Boeing resumes 737 MAX production

US airplane giant Boeing said that it has resumed production of its beleaguered 737 MAX aircraft at the company’s Renton factory in Washington state, after a five-month hiatus.

Boeing halted its 737 MAX production in January as the worldwide grounding of the aircraft continued than expected.

More than 800 737 MAX jets have been globally grounded since mid-March 2019 after investigators found flawed flight control software on the aircraft was partially responsible for two crashes in Indonesia and Ethiopia that together killed 346 people in Indonesia and Ethiopia, reports Xinhua news agency.

In a statement on Wednesday, Boeing also confirmed in a statement that the 737 program will gradually ramp up production this year.

The 737 program began building airplanes at a low rate as it implements more than a dozen initiatives focused on enhancing workplace safety and product quality, it said.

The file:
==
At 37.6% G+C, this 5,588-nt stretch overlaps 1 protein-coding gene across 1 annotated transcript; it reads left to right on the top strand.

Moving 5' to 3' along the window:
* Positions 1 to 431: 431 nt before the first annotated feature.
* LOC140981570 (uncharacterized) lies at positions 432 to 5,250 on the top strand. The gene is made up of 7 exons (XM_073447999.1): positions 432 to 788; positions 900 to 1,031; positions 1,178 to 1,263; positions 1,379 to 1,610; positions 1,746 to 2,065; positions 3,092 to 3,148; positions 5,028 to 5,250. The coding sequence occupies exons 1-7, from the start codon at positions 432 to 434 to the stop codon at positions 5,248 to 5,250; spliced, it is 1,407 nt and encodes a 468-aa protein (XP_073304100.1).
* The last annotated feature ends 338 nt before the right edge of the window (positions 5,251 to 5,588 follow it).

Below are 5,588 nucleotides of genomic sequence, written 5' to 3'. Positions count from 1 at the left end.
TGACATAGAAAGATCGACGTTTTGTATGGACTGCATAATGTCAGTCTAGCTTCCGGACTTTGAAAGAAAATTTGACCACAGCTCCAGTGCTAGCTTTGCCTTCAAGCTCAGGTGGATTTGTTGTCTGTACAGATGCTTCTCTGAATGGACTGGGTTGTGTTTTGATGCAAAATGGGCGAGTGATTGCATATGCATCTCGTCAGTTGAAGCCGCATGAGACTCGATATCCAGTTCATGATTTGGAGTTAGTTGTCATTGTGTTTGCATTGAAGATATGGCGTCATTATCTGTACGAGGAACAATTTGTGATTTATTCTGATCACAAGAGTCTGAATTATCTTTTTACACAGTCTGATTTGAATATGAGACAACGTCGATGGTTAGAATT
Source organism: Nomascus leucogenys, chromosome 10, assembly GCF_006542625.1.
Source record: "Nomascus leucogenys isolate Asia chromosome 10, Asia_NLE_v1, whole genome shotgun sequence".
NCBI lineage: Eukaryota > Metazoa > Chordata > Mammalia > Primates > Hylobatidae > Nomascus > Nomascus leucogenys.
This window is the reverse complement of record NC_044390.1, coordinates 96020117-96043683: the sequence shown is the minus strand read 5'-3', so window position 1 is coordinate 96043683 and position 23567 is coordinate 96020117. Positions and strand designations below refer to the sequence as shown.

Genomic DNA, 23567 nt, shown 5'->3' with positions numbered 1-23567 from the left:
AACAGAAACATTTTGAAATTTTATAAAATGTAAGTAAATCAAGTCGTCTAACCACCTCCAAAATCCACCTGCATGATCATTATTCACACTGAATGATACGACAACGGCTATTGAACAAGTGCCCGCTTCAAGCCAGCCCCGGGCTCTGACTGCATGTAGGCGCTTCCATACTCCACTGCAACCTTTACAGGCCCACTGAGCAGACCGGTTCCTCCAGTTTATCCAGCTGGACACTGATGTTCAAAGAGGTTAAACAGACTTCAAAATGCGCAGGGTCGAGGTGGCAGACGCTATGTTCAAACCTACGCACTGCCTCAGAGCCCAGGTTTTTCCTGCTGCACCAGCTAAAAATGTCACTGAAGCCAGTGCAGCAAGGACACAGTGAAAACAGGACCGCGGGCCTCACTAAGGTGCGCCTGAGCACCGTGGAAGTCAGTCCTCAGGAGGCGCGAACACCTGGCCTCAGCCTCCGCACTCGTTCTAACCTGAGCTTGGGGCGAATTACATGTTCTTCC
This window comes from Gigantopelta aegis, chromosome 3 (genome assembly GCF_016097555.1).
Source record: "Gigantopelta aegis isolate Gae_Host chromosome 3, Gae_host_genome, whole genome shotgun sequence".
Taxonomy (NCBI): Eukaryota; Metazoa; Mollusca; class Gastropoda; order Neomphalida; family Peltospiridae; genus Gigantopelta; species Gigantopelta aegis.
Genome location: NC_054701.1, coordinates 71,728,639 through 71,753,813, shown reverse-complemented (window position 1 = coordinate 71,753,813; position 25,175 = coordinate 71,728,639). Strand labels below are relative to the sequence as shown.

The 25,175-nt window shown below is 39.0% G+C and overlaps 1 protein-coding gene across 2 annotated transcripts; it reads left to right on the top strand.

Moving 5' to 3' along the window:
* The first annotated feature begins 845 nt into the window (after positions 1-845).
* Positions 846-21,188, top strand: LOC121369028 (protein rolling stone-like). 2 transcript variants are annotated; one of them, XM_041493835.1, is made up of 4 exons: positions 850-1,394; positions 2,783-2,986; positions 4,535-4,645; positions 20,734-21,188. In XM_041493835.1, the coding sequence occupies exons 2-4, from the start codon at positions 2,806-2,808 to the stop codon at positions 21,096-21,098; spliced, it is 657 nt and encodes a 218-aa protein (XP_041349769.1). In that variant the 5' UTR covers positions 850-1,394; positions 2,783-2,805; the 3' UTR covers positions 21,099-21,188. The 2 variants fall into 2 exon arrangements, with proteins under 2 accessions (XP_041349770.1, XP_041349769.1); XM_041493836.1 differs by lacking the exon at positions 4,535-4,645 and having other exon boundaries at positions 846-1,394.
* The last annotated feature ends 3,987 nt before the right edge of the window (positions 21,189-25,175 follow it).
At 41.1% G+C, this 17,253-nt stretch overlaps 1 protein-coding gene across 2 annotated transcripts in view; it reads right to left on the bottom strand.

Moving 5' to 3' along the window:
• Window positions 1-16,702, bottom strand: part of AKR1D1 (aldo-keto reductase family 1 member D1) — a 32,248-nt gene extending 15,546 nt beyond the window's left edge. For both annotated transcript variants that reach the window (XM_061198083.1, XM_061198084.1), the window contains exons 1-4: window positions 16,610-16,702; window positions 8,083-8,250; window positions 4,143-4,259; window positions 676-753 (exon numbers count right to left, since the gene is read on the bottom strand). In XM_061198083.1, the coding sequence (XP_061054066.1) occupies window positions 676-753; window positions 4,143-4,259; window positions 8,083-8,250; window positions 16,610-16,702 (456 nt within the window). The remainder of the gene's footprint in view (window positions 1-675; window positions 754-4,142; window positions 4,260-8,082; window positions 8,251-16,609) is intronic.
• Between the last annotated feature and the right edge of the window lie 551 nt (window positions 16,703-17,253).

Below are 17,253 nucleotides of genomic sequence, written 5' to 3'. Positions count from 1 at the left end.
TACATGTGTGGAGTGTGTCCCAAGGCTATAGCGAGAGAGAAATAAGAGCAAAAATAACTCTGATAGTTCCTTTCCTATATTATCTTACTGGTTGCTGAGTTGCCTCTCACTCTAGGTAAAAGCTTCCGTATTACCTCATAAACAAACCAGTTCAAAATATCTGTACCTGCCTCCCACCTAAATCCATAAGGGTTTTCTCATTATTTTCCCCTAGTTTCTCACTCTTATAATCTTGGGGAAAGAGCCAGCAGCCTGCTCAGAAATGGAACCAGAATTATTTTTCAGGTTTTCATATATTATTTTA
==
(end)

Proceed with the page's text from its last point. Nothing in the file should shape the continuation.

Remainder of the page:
“We’ve been on a continuous journey to evolve our production system,” said Walt Odisho, vice president and general manager of the 737 program.

“These initiatives are the next step in creating the optimal build environment for the 737 MAX.”

During the temporary suspension of production that began in January, mechanics and engineers collaborated to refine and standardize work packages in each position of the factory.

New processes will ensure that employees have everything they need to build the airplane, the company said.

“The steps we’ve taken in the factory will help drive our goal of 100 percent quality for our customers while supporting our ongoing commitment to workplace safety,” said Scott Stocker, vice president of 737 Manufacturing.